On September 11, 2001, life for Americans was forever changed. After the attacks on the World Trade Center, countless men and women sprung into action and selflessly risked their lives for rescue and recovery missions and to help clear the debris.
These selfless first responders and volunteers still face effects from the aftermath of the 9/11 attacks. Many have suffered from serious health problems as a consequence of working in the cloud of toxic smoke and dust that surrounded Ground Zero. Sarcoidosis continues to be one of the most common diagnoses in this population, with 9/11 first responders and the general firefighter population having much higher incidence rates of the disease.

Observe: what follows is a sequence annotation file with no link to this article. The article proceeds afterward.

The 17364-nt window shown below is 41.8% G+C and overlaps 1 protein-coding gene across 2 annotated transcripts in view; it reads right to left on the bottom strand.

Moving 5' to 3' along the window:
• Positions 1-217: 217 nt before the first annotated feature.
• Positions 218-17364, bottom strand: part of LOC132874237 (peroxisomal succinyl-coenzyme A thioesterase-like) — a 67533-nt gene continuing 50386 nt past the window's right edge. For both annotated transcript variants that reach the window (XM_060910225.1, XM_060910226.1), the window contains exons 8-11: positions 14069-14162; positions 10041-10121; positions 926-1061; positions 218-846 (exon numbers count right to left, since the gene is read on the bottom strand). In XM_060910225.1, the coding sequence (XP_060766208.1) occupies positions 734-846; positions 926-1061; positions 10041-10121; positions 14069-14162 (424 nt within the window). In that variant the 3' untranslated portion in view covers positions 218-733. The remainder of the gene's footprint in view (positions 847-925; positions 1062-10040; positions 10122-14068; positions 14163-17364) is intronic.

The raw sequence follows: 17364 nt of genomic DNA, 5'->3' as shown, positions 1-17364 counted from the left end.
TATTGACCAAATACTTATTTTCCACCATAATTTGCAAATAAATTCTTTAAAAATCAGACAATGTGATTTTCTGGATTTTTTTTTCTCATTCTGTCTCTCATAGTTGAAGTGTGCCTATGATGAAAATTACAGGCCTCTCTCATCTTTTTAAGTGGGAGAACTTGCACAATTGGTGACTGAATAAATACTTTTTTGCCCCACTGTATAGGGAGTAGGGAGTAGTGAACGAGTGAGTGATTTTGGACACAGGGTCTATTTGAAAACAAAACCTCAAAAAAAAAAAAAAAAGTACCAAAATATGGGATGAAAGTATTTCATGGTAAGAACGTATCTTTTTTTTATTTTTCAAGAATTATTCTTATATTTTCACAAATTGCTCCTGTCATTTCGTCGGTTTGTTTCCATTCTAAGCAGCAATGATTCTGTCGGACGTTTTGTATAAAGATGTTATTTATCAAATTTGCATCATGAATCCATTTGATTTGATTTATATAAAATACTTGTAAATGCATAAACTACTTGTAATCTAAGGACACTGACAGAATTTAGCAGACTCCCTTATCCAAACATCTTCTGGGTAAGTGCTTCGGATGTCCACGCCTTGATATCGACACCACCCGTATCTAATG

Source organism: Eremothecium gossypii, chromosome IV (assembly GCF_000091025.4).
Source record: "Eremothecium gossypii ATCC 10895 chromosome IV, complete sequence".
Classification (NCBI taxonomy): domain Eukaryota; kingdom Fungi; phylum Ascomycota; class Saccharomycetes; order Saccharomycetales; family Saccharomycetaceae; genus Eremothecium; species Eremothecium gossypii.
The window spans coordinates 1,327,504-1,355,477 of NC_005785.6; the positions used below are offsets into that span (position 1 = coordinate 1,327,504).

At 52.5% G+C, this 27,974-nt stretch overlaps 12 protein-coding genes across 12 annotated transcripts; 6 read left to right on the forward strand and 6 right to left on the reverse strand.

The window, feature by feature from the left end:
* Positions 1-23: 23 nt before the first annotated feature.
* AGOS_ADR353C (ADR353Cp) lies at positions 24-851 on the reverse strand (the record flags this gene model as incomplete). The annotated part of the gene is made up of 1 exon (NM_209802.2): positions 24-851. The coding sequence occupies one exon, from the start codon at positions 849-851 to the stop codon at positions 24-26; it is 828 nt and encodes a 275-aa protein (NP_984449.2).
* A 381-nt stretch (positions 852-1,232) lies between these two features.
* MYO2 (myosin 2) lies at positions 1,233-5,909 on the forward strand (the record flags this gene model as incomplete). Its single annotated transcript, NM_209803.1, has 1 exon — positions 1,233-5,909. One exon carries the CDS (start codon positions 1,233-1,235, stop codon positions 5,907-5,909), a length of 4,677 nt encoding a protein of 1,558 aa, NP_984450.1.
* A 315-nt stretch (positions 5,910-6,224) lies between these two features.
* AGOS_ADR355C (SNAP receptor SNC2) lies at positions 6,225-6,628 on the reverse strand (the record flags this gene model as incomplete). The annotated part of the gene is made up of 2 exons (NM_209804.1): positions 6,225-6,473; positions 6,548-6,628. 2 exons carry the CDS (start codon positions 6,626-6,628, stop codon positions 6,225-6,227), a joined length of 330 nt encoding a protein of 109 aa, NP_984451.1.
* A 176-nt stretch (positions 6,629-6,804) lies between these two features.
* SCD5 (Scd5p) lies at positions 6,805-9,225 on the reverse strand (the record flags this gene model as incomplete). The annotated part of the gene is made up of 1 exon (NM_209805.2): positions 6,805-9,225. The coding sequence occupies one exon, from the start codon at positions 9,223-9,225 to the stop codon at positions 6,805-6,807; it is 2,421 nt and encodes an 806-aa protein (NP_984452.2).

There are many policies and services that ensure proper healthcare resources are available for 9/11 first responders, volunteers and survivors. Thanks to the World Trade Center Health Program and the Zadroga Act, tens of thousands of Americans whose health was affected by 9/11 have received the care they deserve. For more information on these programs and ongoing advocacy efforts, check out the links below:
Advocacy and education on the Zadroga Act: Citizens for the Extension of the James Zadroga Act
Support and advocacy for 9/11 first responders and survivors: FealGood Foundation
Support for victims and family members of those affected: Voices of September 11
Health monitoring program for survivors of 9/11: World Trade Center Health Program
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